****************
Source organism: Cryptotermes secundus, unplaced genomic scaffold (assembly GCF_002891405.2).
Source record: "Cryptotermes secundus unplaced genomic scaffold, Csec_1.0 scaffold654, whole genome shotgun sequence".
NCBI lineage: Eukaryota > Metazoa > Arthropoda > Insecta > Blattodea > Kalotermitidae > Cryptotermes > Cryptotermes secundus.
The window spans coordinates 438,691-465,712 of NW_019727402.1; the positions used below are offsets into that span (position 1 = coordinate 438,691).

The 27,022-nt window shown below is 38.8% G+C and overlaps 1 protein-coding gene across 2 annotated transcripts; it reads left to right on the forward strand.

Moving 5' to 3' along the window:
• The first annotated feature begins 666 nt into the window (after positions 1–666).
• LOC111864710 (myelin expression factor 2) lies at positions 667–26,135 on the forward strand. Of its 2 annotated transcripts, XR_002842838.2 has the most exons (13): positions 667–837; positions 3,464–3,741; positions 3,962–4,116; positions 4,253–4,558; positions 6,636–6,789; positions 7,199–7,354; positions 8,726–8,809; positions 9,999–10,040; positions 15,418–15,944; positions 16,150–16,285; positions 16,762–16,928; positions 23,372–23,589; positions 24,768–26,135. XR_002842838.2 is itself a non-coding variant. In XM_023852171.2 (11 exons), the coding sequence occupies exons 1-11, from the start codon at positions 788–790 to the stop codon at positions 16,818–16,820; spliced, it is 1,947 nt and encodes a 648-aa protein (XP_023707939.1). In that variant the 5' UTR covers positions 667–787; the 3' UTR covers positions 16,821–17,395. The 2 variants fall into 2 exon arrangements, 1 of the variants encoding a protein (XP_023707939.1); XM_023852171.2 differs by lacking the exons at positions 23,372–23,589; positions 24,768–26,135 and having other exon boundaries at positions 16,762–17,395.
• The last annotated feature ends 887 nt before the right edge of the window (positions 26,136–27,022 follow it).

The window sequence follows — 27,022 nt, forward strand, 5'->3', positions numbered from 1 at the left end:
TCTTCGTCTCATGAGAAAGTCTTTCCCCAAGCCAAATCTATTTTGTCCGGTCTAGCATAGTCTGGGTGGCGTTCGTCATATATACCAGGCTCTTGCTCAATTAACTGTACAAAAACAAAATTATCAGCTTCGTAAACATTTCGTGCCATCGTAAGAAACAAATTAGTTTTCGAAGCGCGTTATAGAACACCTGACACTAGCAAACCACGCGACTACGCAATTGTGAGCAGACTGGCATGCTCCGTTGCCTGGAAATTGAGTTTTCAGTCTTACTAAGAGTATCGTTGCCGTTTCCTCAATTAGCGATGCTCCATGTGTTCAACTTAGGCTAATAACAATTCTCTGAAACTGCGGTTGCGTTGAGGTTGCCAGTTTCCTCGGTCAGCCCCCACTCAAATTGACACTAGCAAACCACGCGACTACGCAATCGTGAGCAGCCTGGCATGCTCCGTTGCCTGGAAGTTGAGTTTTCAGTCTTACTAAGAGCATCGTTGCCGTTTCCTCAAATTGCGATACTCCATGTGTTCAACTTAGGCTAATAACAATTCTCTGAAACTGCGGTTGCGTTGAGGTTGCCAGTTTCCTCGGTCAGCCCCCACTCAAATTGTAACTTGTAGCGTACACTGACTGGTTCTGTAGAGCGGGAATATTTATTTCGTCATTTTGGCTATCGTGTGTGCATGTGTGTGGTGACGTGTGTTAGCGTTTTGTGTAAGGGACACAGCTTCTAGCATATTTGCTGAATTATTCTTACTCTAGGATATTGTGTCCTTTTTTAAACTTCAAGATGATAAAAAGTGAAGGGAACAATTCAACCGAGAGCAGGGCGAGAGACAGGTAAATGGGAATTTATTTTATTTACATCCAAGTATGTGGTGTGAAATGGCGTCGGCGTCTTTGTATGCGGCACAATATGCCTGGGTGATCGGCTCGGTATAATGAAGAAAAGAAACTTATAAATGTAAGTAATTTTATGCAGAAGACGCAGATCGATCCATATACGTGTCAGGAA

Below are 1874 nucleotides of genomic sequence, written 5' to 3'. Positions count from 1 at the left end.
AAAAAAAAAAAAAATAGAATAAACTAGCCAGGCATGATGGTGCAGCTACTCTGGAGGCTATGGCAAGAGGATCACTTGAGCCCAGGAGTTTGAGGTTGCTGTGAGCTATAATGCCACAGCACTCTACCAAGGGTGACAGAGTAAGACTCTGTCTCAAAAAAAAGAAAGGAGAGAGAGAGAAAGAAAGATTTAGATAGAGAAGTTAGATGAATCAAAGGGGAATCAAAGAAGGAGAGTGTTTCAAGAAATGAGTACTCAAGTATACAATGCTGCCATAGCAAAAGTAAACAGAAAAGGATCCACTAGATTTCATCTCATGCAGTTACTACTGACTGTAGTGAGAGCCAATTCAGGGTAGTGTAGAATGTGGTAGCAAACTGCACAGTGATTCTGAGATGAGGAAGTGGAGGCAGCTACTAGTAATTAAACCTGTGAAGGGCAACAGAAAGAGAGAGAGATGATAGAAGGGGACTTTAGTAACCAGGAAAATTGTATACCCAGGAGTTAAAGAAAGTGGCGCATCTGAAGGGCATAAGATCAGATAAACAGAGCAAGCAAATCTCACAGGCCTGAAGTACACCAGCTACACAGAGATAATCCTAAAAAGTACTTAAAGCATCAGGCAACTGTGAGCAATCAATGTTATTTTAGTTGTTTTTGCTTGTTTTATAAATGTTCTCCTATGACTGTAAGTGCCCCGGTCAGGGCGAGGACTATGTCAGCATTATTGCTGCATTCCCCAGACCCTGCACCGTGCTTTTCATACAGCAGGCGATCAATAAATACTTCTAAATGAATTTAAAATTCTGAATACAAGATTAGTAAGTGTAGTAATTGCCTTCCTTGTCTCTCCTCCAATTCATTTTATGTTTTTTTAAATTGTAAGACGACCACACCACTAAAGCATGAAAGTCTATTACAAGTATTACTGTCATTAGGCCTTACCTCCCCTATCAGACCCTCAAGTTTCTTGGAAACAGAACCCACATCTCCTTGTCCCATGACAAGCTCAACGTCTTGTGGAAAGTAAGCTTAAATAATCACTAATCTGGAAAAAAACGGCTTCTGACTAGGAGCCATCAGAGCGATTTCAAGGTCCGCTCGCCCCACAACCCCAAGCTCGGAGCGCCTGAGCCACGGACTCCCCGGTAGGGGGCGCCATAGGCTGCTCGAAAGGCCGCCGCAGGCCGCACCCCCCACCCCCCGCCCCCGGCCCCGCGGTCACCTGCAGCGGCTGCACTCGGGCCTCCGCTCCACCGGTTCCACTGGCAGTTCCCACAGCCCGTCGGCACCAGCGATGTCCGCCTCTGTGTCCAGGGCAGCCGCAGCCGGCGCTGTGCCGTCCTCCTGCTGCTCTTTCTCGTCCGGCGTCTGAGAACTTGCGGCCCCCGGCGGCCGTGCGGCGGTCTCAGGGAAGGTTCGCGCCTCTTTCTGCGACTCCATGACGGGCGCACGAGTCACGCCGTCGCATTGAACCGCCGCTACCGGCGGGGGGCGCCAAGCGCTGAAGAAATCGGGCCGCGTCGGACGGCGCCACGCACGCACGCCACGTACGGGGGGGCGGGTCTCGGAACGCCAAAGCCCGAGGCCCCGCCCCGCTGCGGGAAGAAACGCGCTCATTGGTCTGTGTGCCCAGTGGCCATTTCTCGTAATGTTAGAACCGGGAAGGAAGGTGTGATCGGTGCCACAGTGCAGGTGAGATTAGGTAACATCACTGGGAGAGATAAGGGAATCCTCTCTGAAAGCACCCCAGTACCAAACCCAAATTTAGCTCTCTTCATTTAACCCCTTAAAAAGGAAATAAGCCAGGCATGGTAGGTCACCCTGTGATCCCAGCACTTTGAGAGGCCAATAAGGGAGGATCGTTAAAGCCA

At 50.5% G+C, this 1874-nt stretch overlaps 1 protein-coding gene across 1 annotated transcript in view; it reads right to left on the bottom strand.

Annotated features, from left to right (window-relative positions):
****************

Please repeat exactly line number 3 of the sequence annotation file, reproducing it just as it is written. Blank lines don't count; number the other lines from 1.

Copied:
NCBI lineage: Eukaryota > Metazoa > Arthropoda > Insecta > Blattodea > Kalotermitidae > Cryptotermes > Cryptotermes secundus.